As part of my professional life, I decided to keep a foot in the academic life dedicating this quality time to research. I am currently working in University of Geneva, with Prof. Kiliaridis, one day per week and running research projects with many Italian universities.
My research interest is 3D imaging & to check for effectiveness of treatment regimens. I would like to share into details a paper that was recently published into Progress in Orthodontics (online early) that was born from a collaboration with a young team of the University of Ferrara lead by the brilliant Dr Luca Lombardo.
Predictability of orthodontic movement with orthodontic aligners: a retrospective study.
Lombardo L, Arreghini A, Ramina F, Huanca Ghislanzoni LT, Siciliani G.
Prog Orthod. 2017 Nov 13;18(1):35. doi: 10.1186/s40510-017-0190-0.
What did we do?
The university of Ferrara developed a specific aligner product (F22 Aligners, changes every 2 weeks) and we tested for effectiveness of guiding teeth into the positions planned using digital orthodontic setup.
Quite a bunch of studies were performed in the past but each of them analyzed a special aspect (eg. expansion, extrusion, tipping of one tooth, space closure). In this study tip, torque and rotations were analyzed with digital coordinates system that give values like the ones that we are used to read on bracket prescriptions.
Example of torque measurements
16 patients and à total of 345 teeth were analyzed by having digital impression of the initial pretreatment, the real posttreatment and the ideal posttreatment (setup).
What did we find?
The overall accuracy or predictability of all the tooth movements was 74%
which is a higher value with regard to previous studies with Invisalign therapy with old materials (scores ranging 41-56%) and very similar with Invisalign with SmartTrack elastic material (73%, as reported by Prof. Wheeler* in a recent paper on the first edition of the brand-new Journal of Aligner Orthodontics).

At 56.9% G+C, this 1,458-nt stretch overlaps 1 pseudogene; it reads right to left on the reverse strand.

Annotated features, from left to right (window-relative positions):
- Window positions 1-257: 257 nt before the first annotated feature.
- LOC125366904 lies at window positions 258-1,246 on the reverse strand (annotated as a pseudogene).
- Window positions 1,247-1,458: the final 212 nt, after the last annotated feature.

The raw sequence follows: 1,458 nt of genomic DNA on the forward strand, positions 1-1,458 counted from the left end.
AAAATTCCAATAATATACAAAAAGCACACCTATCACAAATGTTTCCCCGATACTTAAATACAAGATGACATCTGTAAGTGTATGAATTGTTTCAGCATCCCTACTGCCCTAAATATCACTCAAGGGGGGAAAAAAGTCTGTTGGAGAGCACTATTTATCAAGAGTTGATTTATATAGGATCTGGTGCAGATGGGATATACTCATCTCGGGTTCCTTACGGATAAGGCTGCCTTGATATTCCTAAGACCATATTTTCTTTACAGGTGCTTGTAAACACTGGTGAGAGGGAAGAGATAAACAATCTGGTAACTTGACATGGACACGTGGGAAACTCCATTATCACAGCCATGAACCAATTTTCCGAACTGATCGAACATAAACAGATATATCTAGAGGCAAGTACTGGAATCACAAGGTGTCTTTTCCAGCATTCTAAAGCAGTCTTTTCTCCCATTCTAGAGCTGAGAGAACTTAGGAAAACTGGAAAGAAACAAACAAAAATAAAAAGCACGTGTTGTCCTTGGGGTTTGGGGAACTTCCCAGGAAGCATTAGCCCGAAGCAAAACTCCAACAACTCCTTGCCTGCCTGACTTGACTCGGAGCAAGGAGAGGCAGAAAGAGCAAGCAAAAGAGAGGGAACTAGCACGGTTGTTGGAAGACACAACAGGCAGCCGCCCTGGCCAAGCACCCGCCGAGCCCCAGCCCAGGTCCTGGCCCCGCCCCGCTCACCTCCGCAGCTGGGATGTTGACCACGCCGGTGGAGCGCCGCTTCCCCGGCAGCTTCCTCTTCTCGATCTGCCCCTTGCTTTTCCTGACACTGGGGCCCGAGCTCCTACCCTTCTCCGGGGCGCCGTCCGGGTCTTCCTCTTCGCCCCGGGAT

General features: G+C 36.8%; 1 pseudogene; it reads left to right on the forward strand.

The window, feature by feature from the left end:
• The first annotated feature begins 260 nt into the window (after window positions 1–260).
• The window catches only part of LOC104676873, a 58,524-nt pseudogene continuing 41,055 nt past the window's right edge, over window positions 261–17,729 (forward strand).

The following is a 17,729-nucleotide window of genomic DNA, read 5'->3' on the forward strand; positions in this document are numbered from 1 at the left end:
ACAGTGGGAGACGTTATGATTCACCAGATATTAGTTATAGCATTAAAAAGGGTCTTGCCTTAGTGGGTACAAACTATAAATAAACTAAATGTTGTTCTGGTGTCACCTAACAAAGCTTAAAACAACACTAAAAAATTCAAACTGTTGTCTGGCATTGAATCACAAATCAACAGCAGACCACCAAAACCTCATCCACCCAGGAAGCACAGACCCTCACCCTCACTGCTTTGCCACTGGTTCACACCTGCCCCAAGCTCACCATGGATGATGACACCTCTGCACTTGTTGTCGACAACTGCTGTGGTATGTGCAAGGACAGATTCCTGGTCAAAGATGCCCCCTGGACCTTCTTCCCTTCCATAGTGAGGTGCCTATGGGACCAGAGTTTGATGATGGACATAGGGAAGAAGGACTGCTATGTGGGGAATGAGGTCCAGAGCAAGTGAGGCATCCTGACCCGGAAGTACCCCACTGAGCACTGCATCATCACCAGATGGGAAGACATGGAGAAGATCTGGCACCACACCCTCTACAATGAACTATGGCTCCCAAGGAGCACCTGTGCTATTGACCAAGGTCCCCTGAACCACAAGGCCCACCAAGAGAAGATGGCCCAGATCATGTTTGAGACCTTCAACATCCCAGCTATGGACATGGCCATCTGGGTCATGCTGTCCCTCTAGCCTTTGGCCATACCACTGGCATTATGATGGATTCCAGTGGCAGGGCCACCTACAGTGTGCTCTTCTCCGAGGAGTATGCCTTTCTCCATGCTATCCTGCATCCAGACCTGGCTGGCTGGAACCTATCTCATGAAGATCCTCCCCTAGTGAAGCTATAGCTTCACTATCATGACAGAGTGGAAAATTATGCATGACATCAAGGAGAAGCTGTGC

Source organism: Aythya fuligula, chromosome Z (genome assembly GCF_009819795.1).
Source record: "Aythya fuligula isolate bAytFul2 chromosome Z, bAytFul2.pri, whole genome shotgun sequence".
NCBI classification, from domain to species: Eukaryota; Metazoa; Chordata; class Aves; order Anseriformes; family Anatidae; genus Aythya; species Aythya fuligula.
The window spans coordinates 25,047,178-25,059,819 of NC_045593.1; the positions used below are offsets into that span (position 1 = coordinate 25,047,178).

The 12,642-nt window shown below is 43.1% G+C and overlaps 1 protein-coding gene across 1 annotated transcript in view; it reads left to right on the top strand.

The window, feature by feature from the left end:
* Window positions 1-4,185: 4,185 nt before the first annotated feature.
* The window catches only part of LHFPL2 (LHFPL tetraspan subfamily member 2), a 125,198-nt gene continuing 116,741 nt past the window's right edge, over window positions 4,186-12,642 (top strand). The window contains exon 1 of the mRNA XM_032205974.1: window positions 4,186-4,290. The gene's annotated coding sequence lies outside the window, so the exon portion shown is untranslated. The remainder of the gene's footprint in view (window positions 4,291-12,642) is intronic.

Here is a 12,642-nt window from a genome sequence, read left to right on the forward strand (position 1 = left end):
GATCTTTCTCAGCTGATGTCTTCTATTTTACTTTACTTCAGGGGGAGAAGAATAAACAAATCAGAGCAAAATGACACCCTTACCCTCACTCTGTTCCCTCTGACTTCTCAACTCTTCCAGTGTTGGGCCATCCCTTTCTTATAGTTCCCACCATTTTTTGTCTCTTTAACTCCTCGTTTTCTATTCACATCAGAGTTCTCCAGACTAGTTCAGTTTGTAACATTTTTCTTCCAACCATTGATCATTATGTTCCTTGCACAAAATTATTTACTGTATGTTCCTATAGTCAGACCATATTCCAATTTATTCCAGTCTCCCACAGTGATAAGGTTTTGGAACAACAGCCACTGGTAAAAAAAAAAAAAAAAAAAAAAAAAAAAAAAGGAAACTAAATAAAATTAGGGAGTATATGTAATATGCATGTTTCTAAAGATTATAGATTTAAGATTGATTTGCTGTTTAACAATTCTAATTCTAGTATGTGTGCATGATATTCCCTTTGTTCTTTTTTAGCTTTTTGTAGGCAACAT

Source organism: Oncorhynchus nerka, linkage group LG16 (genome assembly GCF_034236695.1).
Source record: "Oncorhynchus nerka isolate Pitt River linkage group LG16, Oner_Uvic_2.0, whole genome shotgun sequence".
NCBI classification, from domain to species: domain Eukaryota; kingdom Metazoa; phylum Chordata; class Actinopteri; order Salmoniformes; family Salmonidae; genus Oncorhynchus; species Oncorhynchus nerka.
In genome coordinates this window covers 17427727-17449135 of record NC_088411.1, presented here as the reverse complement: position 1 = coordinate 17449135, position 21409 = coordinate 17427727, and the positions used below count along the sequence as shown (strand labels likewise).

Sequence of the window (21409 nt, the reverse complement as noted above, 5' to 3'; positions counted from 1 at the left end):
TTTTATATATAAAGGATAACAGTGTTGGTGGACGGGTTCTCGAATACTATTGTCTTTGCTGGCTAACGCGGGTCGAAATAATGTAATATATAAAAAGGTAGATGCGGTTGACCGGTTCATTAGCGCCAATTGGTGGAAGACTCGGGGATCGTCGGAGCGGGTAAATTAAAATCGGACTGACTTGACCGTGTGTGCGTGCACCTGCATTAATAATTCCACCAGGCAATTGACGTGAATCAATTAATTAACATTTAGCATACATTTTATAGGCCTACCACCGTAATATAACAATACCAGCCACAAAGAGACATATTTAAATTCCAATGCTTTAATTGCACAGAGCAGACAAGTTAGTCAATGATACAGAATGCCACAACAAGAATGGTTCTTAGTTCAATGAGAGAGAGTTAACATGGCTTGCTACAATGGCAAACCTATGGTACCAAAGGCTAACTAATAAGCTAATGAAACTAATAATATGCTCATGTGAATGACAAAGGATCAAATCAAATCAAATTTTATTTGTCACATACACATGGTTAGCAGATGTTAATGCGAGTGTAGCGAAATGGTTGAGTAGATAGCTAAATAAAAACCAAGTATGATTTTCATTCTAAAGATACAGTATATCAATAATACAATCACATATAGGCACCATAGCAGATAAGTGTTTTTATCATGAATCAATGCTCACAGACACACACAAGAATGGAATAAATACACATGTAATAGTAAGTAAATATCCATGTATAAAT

Details of accuracy of single movements can be easily understood with this picture (taken from the article)
What do I think?
This study has many limitations, first of all the number of patients and the initial malocclusion (it can be referred to malocclusions having max 5mm of crowding per arch). It analyzed a sample very similar to what could have been an Invisalign Lite treated sample.
It’s very interesting that we cannot expect 100% of results with a combination of a good setup and a good set of aligners.
What explains that 25% of missing correction?
Is it biology? Wrong biomechanical choice? Difficult if not impossible to say.
It’s already good to be aware of this phenomenon and to know that to reach the ideal results it’s a matter of patience and multiple attempts. We can figure out that on each attempt, on average, we get rid of 75% of the malocclusion (with F22 aligners and with Invisalign with SmartTrack).
And what about the second set of aligners? Will it solve the remaining 25% of the malocclusion or it will solve a 18% (75% of the 25%) of it leaving the need of a third refinement. This can get easily into a mathematic delirium similar to the Zeno’s paradox of Achille and the tortoise =)
Maybe by starting from much closer to the final goal, the performance is better in the second set of aligners. But this has to be proven =)
Is it a drama? Not at all, as well as we spend some time into the finishing phase with braces, we should plan to spend quite a bunch of time into refinement with aligners.
We just clearly tell your patient that the first set of aligners will never be enough. Do not let them think that you’re not good orthodontists!
* Prof. Timothy Wheeler is a true Authority in the field of aligners studies. Stay tuned for the second part of this literature update as some spicy information is coming the next week!
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